Mimaki-printed pyjamas designed by fabric printers Friedmans caught the attention of social media after they appeared on the BBC’s Killing Eve.
Worn by Jodie Comer’s character Villanelle on the hit show, the pop-art pyjamas were printed at the Friedmans design studio in Altrincham, Greater Manchester, on a Mimaki TS300 dye sublimation printer purchased from R A Smart.
Nick Thomas, design manager at Friedmans, said: “It was as much a surprise to us that our design ended up in the limelight. The fabric was ordered through our web-to-print portal and it only really came to our attention when we saw the interest on social media after the first episode had aired.
“We were delighted to see the print receive such a positive reaction – especially as the show is so synonymous with great costume design.”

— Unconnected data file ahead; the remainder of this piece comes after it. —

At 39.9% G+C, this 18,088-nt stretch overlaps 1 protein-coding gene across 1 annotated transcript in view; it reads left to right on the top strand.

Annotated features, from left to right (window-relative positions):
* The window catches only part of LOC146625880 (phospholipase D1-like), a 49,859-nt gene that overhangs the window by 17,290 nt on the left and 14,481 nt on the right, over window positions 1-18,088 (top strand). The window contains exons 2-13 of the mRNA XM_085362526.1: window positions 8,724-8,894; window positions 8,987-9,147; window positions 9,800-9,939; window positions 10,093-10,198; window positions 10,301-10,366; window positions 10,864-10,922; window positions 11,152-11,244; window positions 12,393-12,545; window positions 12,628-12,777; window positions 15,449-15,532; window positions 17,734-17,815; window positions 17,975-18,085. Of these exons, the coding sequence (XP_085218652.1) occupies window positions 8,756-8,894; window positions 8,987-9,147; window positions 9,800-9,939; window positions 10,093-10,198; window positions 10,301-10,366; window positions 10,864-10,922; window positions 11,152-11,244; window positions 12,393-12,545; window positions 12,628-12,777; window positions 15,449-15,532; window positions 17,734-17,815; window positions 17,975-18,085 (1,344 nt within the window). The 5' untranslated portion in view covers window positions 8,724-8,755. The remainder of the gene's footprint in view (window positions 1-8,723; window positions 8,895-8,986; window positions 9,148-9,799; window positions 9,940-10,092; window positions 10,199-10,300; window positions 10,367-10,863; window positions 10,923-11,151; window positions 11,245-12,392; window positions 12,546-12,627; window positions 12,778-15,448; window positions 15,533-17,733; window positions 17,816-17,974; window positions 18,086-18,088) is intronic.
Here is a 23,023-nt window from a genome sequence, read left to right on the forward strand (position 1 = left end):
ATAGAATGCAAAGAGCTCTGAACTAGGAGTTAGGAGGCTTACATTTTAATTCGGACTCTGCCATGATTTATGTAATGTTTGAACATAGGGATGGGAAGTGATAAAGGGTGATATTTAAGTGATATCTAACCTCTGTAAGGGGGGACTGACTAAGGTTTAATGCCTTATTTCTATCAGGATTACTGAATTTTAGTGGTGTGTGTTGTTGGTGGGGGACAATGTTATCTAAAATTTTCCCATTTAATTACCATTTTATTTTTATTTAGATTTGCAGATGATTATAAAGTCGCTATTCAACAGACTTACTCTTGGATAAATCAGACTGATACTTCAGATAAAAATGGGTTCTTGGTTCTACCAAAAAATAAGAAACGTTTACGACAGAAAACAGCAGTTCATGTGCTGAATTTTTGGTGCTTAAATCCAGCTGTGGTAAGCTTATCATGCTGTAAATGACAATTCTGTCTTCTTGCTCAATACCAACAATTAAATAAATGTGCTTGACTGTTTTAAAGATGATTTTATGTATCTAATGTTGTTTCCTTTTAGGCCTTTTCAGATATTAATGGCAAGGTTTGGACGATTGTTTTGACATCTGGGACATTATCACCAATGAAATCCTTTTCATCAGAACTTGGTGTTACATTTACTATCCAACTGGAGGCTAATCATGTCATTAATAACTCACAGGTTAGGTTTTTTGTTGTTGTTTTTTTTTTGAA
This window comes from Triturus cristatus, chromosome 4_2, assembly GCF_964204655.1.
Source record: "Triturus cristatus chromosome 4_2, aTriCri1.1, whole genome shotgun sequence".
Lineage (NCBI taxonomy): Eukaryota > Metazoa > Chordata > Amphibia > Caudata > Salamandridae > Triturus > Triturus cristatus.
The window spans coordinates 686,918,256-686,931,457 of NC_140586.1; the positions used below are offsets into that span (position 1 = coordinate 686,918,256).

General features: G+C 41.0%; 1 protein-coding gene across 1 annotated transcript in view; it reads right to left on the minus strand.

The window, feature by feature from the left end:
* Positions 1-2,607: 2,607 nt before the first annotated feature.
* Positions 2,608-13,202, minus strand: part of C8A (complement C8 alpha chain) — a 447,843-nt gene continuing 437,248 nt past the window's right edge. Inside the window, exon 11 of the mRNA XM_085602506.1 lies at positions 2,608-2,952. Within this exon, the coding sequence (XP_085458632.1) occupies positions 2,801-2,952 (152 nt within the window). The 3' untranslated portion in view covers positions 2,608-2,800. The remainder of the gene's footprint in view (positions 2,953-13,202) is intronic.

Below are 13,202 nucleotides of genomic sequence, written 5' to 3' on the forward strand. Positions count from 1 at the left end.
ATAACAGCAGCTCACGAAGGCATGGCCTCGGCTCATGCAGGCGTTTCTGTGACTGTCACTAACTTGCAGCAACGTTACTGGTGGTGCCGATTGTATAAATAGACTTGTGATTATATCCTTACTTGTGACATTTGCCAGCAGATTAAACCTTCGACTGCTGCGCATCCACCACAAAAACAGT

Killing Eve’s production company, Sid Gentle Films, made the initial order via a retail web enquiry on the company’s Funkifabrics website. “We wholesale both printed and plain fabrics, so our enquiries can be for something as small as half a metre of material right through to run lengths in their thousands of metres,” added Nick.
The Mimaki print was transferred onto a polyester/Lycra blend fabric using a rotary heat press from Italian manufacturer Carvico, for whom Friedmans acts as UK distributor, before being sent to the client where the pop-art print was cut and sewn into one-off garments.
Nick concluded: “Friedmans continues to grow as a business, reaching out to an ever more varied customer base, thanks to our on-going investment in wide format textile print technology and software – and being able to combine it with a forward-thinking workflow that’s focused on on-demand delivery for customers big and small.
“The pyjama fabric is a perfect example of what can be achieved when great vision and design come together – it’s tremendously satisfying to see such an impactful end result. We’re continuing to partner with our e-commerce experts to push that side of the business forward and anticipate further growth on the back of it.”